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On September 29, 2022, The World Health Organization (WHO) published its draft guidance on perfluorooctanoic acid (“PFOA”) and perfluorooctane sulfonate (“PFOS”) in drinking water, which are the most widely studied of the per- and polyfluoroalkyl substances (PFAS). PFAS are a vast group of man-made chemicals found in many consumer products due to their desirable chemical properties. PFAS, however, resist degradation and, in some cases, have migrated into soil and groundwater, which created concern regarding its environmental and human health impact. As a result, a number of government agencies, including the US Environmental Protection Agency (“EPA”) and a number of state governments, have issued recommendations and/or imposed maximum limits on PFAS in drinking water.

In 2016, the EPA issued Lifetime Health Advisories (“LHA”) for PFOA and PFOS of 70 parts per trillion (“ppt”) in drinking water. Since that time, a number of states have issued more stringent maximum contaminant levels for PFAS, including PFOA and PFOS. For instance, California has set notification levels as low as 5.1 ppt for PFOA and 6.5 ppt for PFOS. In addition, earlier this year EPA issued new LHAs for PFOA and PFOS that reduced the recommended levels to 0.004 ppt for PFOA and 0.02 ppt for PFOs. Those levels are 17,500 times and 3,500 times, respectively, lower than EPA’s prior LHAs, and levels that are essentially zero, as current techniques are unable to detect PFAS at those levels. While EPA asserted that its revised LHAs are based on emerging science, a number of groups have criticized EPA’s actions and called into question the scientific basis for its new LHAs. In fact, the American Chemistry Council (“ACC”) recently filed suit against EPA seeking to challenge the new LHAs for PFAS, noting that “EPA’s revised [LHAs] for PFOA and PFOS reflect a failure of the Agency to follow its accepted practice for ensuring the scientific integrity of its process.” The WHO’s draft guidance lends support to those, including the ACC and National Academy of Sciences, who have criticized EPA’s LHAs. Based on its review of the current scientific and medical studies, the WHO recommends a limit of 100 ppt for PFOA and PFOS in drinking water, a limit that is 25,000 times higher than that which the EPA recommends. In addition, Health Canada recently issued its guidance for PFOA and PFAs in drinking water. It recommends limits of 200 ppt for PFOA and 600 ppt for PFOS, further calling into question EPA’s LHAs.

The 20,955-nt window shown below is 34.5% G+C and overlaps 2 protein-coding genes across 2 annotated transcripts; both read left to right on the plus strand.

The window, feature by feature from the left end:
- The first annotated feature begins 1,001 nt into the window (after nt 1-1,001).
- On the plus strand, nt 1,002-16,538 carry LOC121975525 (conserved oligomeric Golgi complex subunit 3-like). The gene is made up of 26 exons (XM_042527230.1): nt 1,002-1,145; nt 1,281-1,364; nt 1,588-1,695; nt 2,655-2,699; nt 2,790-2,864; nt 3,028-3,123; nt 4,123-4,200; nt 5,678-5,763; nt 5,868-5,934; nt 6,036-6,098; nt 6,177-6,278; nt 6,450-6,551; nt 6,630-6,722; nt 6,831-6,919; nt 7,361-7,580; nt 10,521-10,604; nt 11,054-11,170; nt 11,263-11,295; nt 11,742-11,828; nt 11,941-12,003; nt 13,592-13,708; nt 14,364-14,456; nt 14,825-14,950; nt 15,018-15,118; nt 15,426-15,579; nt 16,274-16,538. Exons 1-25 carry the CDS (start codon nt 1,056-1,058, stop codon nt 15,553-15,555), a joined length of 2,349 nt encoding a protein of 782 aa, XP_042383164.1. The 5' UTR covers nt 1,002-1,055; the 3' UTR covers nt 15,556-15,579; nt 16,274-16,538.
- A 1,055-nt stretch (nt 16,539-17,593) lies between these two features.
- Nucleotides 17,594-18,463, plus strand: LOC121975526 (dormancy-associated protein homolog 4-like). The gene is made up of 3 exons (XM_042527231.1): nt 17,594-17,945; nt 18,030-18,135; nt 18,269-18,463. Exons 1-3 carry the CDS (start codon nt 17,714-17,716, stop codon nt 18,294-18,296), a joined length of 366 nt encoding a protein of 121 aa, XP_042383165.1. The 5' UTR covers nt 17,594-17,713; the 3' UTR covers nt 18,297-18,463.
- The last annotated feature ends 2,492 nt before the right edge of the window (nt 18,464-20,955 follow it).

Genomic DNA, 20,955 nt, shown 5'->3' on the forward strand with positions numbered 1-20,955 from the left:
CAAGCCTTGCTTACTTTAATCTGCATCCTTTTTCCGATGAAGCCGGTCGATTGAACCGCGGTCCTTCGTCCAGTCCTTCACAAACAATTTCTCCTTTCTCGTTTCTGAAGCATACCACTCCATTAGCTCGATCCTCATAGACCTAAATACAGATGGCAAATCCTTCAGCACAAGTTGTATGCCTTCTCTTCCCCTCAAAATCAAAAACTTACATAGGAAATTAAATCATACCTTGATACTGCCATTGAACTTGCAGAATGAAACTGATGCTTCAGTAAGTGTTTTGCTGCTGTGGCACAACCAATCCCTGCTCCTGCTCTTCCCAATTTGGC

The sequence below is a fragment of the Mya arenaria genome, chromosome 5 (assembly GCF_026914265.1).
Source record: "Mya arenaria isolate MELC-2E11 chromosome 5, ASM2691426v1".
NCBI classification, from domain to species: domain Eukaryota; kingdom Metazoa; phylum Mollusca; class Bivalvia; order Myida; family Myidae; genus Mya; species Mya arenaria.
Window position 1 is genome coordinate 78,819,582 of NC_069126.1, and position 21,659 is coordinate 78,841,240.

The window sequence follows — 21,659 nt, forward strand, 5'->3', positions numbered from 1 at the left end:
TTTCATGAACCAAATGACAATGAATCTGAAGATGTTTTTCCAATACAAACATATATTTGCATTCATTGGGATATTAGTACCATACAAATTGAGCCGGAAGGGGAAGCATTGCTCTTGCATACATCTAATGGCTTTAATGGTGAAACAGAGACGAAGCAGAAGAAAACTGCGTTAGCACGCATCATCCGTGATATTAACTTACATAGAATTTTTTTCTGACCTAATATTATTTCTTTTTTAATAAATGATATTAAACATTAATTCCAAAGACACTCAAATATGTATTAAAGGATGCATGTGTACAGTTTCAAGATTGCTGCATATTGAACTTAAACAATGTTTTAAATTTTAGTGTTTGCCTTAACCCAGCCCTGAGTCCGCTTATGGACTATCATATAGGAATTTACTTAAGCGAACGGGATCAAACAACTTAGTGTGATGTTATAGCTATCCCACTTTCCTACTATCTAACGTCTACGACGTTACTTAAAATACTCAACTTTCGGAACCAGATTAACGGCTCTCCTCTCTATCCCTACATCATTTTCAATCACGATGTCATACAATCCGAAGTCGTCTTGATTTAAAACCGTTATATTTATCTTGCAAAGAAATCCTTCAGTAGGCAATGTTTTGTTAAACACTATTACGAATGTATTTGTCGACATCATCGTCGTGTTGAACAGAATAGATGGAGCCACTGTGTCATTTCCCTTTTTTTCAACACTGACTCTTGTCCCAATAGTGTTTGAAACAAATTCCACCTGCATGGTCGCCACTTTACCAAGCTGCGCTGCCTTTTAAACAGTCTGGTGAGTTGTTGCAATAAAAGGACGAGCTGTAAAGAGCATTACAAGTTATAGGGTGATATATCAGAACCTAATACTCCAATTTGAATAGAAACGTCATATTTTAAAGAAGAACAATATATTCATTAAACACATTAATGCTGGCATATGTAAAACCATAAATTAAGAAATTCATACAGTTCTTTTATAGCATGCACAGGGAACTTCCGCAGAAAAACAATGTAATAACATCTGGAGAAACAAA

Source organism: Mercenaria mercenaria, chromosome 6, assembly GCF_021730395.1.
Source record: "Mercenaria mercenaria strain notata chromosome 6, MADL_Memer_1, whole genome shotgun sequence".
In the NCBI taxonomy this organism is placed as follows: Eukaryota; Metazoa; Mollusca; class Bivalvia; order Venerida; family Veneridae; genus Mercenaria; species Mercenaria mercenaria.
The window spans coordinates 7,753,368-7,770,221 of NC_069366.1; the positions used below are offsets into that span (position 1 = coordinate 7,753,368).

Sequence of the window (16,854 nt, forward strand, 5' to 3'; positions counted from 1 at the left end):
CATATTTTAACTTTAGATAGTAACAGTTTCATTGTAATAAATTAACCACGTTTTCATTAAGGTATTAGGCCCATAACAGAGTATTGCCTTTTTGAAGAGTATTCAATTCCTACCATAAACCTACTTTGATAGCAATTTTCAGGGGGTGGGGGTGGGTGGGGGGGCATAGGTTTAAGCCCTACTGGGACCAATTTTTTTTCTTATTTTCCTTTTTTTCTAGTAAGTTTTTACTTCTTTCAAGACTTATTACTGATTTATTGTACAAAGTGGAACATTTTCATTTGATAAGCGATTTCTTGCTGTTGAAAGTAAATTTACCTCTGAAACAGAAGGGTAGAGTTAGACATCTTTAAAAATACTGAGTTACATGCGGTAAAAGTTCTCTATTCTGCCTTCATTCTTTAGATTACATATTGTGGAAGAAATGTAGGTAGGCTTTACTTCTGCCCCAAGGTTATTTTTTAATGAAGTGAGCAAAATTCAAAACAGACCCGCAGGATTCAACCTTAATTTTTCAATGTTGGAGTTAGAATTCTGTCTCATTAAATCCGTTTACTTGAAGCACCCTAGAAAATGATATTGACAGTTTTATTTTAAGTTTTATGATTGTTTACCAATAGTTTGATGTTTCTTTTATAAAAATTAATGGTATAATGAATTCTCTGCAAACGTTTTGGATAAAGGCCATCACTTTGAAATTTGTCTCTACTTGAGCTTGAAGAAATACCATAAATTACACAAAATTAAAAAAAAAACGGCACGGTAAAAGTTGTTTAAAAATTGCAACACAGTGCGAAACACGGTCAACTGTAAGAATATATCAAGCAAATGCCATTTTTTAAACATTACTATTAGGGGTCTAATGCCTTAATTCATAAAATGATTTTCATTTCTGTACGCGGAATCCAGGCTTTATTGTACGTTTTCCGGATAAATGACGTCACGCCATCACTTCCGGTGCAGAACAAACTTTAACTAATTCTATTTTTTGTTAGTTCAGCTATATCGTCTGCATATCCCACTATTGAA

While the WHO’s guidance is significantly at odds with that of the EPA’s, many are stating that this difference underscores the amount of uncertainty with regard to the impact of PFAS on human health. In issuing its recommendation, the EPA found its recommended limit to be at a “level of drinking water contamination below which adverse health effects are not expected to occur,” while WHO concluded that “uncertainties in identifying the key endpoint applicable to human health following exposure to PFOS and/or PFOA are too significant to derive a Health Based Guidance Value (HBGV)
Continue Reading WHO’s Recent Guidance Underscores Uncertainty With Regard to PFAS

Recently, a three-judge panel of the US Court of Appeals for the Sixth Circuit granted interlocutory review of an enormous class action that could significantly impact the future of PFAS litigation. The decision came as defendants in Hardwick v. 3M, currently before the US District Court for the Southern District of Ohio, appealed the district court’s decision certifying what may be the largest class of plaintiffs in history. The forthcoming ruling is of particular import because it has the potential to be a landmark ruling for class actions and considerably affect the future of PFAS litigation.